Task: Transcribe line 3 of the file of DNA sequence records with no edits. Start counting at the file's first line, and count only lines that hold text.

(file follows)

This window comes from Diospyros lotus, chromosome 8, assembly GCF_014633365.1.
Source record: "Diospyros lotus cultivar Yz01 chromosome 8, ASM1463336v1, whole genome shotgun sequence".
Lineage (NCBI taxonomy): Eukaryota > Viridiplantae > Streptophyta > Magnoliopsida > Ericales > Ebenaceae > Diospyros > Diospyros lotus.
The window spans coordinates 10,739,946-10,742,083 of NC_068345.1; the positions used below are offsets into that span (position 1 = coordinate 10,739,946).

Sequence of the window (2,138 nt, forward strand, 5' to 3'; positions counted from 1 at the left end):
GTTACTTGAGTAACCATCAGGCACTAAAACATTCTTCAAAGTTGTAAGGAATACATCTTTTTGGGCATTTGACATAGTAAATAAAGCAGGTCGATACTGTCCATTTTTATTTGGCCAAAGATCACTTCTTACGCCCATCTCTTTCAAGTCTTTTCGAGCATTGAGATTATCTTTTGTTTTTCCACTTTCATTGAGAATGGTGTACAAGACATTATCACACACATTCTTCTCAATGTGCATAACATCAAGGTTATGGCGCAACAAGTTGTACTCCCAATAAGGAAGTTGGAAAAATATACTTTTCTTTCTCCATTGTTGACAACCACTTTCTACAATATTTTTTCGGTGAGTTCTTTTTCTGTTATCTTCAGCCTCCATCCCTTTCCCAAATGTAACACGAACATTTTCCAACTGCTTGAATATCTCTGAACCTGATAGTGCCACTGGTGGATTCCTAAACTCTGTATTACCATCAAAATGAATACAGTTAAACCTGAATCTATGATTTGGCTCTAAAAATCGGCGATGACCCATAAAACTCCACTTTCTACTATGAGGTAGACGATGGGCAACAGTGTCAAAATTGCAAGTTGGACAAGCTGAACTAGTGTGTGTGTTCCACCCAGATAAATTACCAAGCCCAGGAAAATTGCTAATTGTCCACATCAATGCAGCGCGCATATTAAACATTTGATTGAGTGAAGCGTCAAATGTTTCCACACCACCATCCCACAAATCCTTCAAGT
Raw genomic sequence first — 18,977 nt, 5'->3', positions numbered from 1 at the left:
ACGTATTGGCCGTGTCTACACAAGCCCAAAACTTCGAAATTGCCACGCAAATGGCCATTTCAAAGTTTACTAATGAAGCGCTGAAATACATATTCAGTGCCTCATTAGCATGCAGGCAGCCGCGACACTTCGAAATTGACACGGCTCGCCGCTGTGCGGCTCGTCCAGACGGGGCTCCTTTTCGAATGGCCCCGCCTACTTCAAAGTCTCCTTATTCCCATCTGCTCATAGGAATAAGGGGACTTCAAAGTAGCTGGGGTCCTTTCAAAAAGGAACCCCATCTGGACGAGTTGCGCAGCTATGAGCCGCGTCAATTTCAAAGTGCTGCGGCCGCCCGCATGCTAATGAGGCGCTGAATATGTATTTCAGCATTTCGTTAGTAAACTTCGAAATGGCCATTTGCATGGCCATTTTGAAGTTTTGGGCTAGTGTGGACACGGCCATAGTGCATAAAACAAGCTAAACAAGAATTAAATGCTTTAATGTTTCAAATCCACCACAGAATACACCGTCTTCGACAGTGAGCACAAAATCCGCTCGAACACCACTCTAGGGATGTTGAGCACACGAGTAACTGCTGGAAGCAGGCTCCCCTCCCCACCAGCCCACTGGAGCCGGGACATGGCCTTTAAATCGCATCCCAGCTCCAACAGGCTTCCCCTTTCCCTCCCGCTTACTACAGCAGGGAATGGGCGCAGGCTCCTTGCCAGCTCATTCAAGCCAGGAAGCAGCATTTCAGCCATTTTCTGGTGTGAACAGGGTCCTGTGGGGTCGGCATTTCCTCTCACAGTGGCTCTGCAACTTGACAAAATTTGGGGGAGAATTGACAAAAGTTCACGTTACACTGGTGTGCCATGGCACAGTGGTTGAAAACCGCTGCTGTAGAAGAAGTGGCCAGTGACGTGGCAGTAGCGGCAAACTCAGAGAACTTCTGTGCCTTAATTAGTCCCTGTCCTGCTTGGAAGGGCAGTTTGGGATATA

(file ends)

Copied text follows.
Lineage (NCBI taxonomy): Eukaryota > Viridiplantae > Streptophyta > Magnoliopsida > Ericales > Ebenaceae > Diospyros > Diospyros lotus.